Summary: The Temple Sermon back then is the Temple Sermon we need today!



INTRODUCTION: Preach the word! Where? Jeremiah leaves the square (5:1) and now goes to the sanctuary (7:1). He exits the courthouse and enters the church house. A background study of this scene reveals two items. One, this was a festival time so there would have been a large crowd on hand. Second, it was a time of crisis. Word was spreading of an uprising in the north. Babylon’s saber-rattling could be heard. There had been the untimely death of good King Josiah. Now an unproven leader named Jehoiakim had come to the throne. It was an unsettling time. People were worried, weeping and wondering. They were searching for security. There were concerns militarily, politically and religiously. With all of that as a backdrop let’s research these chapters and verses and find some message for today.


In order to understand the sermon one must grasp the scene. Note 7:1. Here is a message

from the Lord through the prophet to those gathering for worship. Large crowds were entering the sacred precincts. It’s as if Jeremiah is standing in the foyer preaching to the masses. Like a prosecuting attorney he hurls several accusations their way. Look at what he charges these people with.

A. The Misplaced Trust (7:2, 4, 8, 14). The leaders were gathering together their sermon notes. The pews were being filled. The choir was rehearsing and sounded in perfect harmony. The ushers were busy escorting people. The sound technicians were testing the acoustics. The lighting people were busy making sure the stage was proper. Yet! Yet! Yet, something was tragically wrong. Observe that three times reference is made to “the temple of the Lord.” The implication here is that they were safe.

Here’s the problem. They had chosen a place over a person. They chose a pattern

over a presence. In today’s vernacular we might describe it like this. “My name is on the church roll.” “I show up – sometimes.” “I give a little to the church.” But the issue is that ones’ life has not been transformed. These people had divorced their morality, ethics and conduct from their religion. The same holds true today. People spend Saturday night at the barroom or the cathouse and then show up Sunday morning as if everything is fine. “Why do people go to church or participate in worship services when it doesn’t make any difference in how they live each day?”

B. The Misguided Theology (7:9-11). Jeremiah mentions specifically six of the Ten Commandments. Obviously, they felt no shame about breaking God’s moral laws and then showing up for worship. For the words “den of robbers” remember Jesus’ words in Matt. 21:13. Research this section and you will find that because of their misguided theology they had no regard for the law (7:28). They had no regard to loyalty (7:16-19, 24-25). “Queen” here is a reference to Ishtar – the goddess of love and fertility. Immorality was rampant. They had no regard for life (7:30-34). The most hideous and deplorable practice of idolatry was child sacrifice. Today’s parallel would be called abortion. You may argue abortion socially or politically but you cannot argue it theologically. A child is a gift of God to be treasured not a fetus to be trashed.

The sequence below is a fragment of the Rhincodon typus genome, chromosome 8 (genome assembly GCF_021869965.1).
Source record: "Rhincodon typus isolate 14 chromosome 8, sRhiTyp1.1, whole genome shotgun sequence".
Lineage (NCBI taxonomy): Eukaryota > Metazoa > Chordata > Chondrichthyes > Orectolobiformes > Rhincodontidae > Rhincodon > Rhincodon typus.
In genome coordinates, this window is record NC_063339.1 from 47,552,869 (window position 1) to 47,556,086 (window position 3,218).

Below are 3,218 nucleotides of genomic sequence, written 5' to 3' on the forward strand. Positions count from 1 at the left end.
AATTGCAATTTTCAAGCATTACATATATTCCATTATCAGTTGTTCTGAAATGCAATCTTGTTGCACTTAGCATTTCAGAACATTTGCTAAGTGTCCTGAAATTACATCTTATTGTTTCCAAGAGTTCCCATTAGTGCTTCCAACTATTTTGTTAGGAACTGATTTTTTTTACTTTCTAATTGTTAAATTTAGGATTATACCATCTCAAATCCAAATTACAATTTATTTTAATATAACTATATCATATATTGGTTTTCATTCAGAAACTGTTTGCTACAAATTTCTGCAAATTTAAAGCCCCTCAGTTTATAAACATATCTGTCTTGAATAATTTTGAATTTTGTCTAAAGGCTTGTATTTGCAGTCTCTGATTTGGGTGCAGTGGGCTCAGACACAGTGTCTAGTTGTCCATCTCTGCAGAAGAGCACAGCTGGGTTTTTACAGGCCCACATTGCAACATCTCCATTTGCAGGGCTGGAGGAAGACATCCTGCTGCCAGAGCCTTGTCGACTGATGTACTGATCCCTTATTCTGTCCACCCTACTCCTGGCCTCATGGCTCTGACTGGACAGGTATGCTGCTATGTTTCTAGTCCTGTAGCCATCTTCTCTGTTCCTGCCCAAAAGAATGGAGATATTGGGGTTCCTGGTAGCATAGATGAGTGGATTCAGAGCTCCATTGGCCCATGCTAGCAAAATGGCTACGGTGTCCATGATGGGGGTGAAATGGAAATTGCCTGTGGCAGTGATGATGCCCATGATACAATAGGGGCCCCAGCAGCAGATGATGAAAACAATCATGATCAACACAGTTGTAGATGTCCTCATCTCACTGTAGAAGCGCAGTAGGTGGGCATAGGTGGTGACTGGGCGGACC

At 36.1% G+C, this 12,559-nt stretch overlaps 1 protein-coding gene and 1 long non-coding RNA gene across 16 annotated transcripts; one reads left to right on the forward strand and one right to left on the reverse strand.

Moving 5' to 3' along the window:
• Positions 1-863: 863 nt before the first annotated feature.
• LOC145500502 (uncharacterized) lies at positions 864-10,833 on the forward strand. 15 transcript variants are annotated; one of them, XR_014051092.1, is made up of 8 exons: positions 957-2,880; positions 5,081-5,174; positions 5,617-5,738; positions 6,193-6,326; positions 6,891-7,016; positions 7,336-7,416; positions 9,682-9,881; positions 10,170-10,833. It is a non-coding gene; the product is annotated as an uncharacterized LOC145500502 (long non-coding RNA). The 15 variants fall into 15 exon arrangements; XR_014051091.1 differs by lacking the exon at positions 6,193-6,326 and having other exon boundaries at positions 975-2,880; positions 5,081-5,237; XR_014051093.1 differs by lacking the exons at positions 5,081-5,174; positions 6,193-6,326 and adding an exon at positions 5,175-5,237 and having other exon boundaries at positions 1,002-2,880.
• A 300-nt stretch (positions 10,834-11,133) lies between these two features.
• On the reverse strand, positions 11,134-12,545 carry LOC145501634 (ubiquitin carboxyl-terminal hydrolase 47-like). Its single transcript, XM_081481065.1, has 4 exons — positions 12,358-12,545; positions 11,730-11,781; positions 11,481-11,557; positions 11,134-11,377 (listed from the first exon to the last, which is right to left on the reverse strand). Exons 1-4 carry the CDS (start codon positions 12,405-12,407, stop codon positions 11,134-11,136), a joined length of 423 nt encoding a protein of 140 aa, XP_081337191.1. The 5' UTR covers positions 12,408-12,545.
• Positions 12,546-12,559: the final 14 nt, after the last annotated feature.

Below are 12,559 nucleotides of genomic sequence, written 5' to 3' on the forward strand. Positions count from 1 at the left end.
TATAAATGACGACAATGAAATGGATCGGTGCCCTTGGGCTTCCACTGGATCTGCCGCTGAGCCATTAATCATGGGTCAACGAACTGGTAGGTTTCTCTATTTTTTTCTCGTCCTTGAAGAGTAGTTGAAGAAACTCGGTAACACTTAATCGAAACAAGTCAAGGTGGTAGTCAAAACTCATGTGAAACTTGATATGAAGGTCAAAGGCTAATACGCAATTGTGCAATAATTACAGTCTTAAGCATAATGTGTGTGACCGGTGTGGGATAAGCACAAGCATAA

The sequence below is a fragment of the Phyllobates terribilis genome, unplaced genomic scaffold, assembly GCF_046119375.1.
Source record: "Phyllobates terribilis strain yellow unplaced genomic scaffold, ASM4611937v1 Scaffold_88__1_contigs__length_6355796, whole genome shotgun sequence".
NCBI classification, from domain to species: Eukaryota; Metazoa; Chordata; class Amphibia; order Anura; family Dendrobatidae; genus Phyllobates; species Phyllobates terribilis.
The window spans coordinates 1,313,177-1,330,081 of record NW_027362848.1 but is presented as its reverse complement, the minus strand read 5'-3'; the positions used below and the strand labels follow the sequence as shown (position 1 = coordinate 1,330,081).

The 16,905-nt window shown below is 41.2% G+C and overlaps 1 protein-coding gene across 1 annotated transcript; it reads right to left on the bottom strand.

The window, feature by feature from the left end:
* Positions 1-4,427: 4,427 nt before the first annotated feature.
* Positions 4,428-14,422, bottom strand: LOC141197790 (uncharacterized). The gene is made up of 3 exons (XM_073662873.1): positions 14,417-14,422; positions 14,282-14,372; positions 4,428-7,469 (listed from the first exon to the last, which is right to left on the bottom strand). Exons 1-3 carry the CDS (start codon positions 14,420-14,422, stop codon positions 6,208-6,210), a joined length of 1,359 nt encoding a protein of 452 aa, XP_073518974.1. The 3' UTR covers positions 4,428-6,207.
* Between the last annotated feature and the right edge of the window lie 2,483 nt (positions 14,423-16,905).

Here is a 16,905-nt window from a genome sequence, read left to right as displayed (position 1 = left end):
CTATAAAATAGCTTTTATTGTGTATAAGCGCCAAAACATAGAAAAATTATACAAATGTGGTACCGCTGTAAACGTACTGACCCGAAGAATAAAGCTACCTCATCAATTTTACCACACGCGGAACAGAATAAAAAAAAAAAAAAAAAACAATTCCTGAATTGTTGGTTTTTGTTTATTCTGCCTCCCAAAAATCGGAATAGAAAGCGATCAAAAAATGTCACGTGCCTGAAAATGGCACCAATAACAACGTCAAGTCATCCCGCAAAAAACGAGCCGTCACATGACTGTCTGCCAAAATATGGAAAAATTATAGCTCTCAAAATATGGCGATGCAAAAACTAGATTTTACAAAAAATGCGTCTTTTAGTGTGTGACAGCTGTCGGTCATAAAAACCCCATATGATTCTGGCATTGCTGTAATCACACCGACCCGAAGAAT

C. The Misleading Teachers (6:13; 7:4, 8; 8:5, 7-8, 10: 9:14). Focus on 10:21. Remember when Dorothy and Toto landed in Munchkin Land (The Wizard of Oz). In order to find her way back to Kansas she had to follow the yellow brick road to the Emerald City to find the Great Oz. Along the way she meets the Scarecrow. When he asked Dorothy where the Oz and the city was she expressed surprise that he did not know. Remember his reply, “I don’t know anything. You see, I am stuffed. I have no brains at all.” Look back at Jer. 10:5.


A study of Jeremiah reveals that he was as human as any modern day preacher. The prophet’s frustration manifests itself in three ways.

A. His Questions. Note the questions mentioned in v.5, v.14, v.19, v.22. These people refused to admit they had fallen. They had no desire to return. They had become so hardened that prayer for them was useless. What was their problem? It can easily and clearly be traced. Look at 8:9 then go back to 8:8 then to 8:6. They reject the word, become wise in their own eyes and then pursue their own course.

B. His Quest (9:1-2). Jeremiah wanted to escape. He was like many preachers on Monday morning. The ‘inn” here was not a Holiday Inn! It was a lonely, desolate place.

C. His Quote (8:20). The crops have failed. The enemy is coming and God has deserted. Jeremiah was crushed. He is experiencing intense suffering.

III. The Exhortation

Once again Jeremiah exhorts the people. Note three things.

A. Reform (7:3). This is a call for transformation. The meaning implies repentance. It is a command, a requirement for an authentic response. God is under no obligation to let the corrupt continue to live in the land.

B. Remedy (7:23; 9:23-24). Look at the results of trusting God.

C. Revenge (10:23-25). Jeremiah pleads with God to deal in justice – not in anger. He calls for corrective judgment not punitive judgment. He pleads with God to punish the nations who do not acknowledge him. Always remember that God is in total control. Don’t try to set His agenda for Him. Vengeance belongs to Him – not us.

CONCLUSION: The temple sermon back then is the temple sermon we need today!